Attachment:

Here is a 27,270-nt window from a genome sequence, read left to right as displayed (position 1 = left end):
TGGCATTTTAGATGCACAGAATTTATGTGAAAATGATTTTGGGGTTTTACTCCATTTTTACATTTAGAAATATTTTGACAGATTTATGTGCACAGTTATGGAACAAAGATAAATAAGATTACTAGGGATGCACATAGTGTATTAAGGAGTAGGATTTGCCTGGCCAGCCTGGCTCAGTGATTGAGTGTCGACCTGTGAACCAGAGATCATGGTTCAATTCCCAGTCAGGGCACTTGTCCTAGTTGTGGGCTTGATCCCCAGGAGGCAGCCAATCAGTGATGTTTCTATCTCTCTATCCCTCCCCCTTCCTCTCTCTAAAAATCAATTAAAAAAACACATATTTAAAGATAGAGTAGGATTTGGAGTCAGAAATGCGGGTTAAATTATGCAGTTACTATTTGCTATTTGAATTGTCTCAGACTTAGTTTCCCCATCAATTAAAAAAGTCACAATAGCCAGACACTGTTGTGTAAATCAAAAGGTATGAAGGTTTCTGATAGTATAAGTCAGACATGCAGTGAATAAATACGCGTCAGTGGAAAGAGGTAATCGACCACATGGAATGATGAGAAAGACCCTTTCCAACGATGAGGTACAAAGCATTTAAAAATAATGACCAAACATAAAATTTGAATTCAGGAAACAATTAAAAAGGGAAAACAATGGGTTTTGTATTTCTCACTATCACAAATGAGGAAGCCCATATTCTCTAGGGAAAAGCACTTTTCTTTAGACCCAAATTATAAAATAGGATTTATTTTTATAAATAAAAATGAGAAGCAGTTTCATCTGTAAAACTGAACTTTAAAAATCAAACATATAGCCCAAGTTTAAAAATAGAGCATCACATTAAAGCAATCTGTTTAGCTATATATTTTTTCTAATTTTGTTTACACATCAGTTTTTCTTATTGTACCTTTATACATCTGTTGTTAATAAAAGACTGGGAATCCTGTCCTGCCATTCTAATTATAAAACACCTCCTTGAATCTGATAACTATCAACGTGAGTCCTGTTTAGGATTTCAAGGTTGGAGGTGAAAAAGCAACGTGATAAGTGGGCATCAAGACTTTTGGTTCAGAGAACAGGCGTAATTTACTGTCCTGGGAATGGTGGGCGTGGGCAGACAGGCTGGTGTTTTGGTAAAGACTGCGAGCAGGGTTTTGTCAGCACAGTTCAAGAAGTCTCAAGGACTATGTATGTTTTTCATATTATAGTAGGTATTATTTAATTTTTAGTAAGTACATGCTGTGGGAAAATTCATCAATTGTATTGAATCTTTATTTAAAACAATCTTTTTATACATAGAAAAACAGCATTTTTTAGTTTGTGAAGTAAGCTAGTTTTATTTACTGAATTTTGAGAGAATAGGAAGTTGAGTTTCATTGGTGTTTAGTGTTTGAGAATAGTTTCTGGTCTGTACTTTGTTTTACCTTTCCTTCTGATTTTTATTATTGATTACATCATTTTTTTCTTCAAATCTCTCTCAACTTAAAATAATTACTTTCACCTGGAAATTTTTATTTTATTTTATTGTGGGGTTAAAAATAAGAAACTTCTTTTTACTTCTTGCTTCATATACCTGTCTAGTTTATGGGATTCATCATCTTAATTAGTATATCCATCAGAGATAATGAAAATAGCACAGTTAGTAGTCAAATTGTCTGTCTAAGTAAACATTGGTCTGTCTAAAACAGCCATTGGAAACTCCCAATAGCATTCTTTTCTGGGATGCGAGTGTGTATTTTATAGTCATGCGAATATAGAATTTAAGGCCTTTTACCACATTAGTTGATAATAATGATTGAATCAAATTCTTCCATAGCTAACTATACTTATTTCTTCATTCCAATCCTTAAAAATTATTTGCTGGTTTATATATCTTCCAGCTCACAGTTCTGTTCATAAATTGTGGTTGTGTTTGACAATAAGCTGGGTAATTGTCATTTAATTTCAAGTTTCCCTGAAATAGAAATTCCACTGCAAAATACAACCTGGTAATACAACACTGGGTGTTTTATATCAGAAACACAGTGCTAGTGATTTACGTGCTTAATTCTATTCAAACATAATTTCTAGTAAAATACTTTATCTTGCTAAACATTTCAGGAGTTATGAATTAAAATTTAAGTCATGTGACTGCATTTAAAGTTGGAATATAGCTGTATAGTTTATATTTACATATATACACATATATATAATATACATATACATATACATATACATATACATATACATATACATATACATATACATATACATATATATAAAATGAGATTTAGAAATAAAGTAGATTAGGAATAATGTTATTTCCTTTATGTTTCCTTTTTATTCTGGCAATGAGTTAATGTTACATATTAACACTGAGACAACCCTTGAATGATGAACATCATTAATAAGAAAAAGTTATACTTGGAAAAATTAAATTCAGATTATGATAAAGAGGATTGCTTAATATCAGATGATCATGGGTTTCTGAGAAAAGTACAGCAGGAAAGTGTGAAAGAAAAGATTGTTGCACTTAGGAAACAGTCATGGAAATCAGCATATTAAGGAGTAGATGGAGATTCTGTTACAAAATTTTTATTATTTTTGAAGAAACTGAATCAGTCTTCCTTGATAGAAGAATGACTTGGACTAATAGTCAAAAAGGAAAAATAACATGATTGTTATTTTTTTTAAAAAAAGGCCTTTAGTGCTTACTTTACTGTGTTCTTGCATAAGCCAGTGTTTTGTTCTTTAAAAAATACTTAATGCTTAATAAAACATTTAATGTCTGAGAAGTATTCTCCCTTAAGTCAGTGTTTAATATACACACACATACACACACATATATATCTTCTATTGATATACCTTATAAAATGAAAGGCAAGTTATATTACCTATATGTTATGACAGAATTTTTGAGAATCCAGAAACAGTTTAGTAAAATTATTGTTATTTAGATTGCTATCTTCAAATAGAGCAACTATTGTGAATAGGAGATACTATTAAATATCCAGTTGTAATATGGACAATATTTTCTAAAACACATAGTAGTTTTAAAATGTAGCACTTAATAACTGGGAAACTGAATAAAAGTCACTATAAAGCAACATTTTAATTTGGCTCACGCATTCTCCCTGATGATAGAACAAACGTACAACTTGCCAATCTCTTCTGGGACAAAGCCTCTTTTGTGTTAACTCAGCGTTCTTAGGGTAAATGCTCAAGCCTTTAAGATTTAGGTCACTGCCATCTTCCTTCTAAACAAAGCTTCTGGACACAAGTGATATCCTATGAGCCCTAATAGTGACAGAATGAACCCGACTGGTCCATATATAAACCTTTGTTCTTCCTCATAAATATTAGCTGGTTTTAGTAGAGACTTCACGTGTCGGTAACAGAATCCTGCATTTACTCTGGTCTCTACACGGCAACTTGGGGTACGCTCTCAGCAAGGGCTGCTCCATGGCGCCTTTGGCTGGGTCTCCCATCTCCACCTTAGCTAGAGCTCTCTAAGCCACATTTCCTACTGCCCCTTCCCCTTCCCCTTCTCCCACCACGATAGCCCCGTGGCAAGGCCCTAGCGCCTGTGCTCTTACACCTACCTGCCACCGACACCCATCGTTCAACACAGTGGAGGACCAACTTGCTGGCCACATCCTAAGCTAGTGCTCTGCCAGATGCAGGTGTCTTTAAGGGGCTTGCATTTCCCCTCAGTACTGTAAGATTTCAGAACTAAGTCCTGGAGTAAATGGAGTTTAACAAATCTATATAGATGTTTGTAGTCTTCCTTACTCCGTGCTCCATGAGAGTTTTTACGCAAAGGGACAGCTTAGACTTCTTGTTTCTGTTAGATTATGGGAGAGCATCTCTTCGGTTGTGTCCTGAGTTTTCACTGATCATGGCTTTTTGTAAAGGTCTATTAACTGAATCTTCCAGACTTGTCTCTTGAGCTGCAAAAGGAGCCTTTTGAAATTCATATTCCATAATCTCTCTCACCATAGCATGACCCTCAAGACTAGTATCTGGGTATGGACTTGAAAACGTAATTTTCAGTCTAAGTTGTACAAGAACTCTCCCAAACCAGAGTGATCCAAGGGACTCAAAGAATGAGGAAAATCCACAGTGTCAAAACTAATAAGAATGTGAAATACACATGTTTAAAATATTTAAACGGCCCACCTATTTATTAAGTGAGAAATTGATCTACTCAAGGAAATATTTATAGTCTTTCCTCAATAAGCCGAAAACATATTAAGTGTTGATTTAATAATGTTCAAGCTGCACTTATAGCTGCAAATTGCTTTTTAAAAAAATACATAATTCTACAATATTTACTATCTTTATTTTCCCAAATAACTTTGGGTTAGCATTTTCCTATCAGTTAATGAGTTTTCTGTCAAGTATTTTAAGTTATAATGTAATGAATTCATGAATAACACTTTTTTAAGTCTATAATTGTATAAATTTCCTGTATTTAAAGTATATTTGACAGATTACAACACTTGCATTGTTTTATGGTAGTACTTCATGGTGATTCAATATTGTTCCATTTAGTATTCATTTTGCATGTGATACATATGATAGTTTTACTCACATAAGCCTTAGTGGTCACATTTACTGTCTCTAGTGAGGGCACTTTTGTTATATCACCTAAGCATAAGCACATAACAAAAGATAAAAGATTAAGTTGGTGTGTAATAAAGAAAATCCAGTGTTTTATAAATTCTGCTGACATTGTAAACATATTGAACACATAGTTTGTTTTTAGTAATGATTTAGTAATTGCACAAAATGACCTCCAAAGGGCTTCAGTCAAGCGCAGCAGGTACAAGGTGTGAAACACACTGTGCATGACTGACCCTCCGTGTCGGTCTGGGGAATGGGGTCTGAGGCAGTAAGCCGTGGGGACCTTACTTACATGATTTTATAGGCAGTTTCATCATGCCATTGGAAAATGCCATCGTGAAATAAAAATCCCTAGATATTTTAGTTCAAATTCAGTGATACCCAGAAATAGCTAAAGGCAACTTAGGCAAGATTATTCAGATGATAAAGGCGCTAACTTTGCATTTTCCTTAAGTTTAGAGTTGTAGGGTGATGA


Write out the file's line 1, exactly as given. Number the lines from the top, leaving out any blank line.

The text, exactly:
Here is a 27,270-nt window from a genome sequence, read left to right as displayed (position 1 = left end):